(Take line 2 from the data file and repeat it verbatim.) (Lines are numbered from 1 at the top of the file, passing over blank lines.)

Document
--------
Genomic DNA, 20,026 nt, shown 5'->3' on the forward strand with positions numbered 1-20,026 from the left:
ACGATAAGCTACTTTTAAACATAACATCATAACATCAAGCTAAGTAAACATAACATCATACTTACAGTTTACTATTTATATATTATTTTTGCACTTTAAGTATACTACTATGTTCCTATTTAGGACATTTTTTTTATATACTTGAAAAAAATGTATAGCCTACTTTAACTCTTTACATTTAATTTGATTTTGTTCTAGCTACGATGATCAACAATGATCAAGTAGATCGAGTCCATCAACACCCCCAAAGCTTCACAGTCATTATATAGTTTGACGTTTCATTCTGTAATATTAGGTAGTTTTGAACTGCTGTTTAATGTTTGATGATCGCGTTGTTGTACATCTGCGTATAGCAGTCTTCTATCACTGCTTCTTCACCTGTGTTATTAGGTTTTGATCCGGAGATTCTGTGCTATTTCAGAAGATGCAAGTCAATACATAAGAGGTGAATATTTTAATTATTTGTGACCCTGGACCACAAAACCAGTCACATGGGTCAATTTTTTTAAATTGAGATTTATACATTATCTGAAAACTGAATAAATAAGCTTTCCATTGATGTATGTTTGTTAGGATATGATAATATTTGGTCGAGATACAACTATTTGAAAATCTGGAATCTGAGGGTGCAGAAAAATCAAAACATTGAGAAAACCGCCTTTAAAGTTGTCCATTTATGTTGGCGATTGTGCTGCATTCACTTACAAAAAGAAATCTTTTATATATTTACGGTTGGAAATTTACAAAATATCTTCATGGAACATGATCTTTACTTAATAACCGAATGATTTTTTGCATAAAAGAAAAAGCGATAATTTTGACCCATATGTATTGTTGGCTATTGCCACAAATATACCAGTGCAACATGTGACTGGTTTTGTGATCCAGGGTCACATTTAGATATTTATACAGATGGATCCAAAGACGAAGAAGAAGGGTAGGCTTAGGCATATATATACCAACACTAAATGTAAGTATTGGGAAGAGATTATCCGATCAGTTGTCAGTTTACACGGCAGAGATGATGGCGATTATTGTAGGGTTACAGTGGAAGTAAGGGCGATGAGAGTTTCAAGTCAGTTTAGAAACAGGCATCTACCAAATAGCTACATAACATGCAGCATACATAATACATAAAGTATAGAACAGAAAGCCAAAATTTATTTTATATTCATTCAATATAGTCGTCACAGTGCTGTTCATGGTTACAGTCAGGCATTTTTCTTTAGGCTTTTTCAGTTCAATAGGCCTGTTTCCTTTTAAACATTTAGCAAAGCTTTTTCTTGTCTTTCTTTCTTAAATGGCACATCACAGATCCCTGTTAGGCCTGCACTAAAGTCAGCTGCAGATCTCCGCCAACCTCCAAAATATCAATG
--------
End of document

ACGATAAGCTACTTTTAAACATAACATCATAACATCAAGCTAAGTAAACATAACATCATACTTACAGTTTACTATTTATATATTATTTTTGCACTTTAAGTATACTACTATGTTCCTATTTAGGACATTTTTTTTATATACTTGAAAAAAATGTATAGCCTACTTTAACTCTTTACATTTAATTTGATTTTGTTCTAGCTACGATGATCAACAATGATCAAGTAGATCGAGTCCATCAACACCCCCAAAGCTTCACAGTCATTATATAGTTTGACGTTTCATTCTGTAATATTAGGTAGTTTTGAACTGCTGTTTAATGTTTGATGATCGCGTTGTTGTACATCTGCGTATAGCAGTCTTCTATCACTGCTTCTTCACCTGTGTTATTAGGTTTTGATCCGGAGATTCTGTGCTATTTCAGAAGATGCAAGTCAATACATAAGAGGTGAATATTTTAATTATTTGTGACCCTGGACCACAAAACCAGTCACATGGGTCAATTTTTTTAAATTGAGATTTATACATTATCTGAAAACTGAATAAATAAGCTTTCCATTGATGTATGTTTGTTAGGATATGATAATATTTGGTCGAGATACAACTATTTGAAAATCTGGAATCTGAGGGTGCAGAAAAATCAAAACATTGAGAAAACCGCCTTTAAAGTTGTCCATTTATGTTGGCGATTGTGCTGCATTCACTTACAAAAAGAAATCTTTTATATATTTACGGTTGGAAATTTACAAAATATCTTCATGGAACATGATCTTTACTTAATAACCGAATGATTTTTTGCATAAAAGAAAAAGCGATAATTTTGACCCATATGTATTGTTGGCTATTGCCACAAATATACCAGTGCAACATGTGACTGGTTTTGTGATCCAGGGTCACATTTAGATATTTATACAGATGGATCCAAAGACGAAGAAGAAGGGTAGGCTTAGGCATATATATACCAACACTAAATGTAAGTATTGGGAAGAGATTATCCGATCAGTTGTCAGTTTACACGGCAGAGATGATGGCGATTATTGTAGGGTTACAGTGGAAGTAAGGGCGATGAGAGTTTCAAGTCAGTTTAGAAACAGGCATCTACCAAATAGCTACATAACATGCAGCATACATAATACATAAAGTATAGAACAGAAAGCCAAAATTTATTTTATATTCATTCAATATAGTCGTCACAGTGCTGTTCATGGTTACAGTCAGGCATTTTTCTTTAGGCTTTTTCAGTTCAATAGGCCTGTTTCCTTTTAAACATTTAGCAAAGCTTTTTCTTGTCTTTCTTTCTTAAATGGCACATCACAGATCCCTGTTAGGCCTGCACTAAAGTCAGCTGCAGATCTCCGCCAACCTCCAAAATATCAATG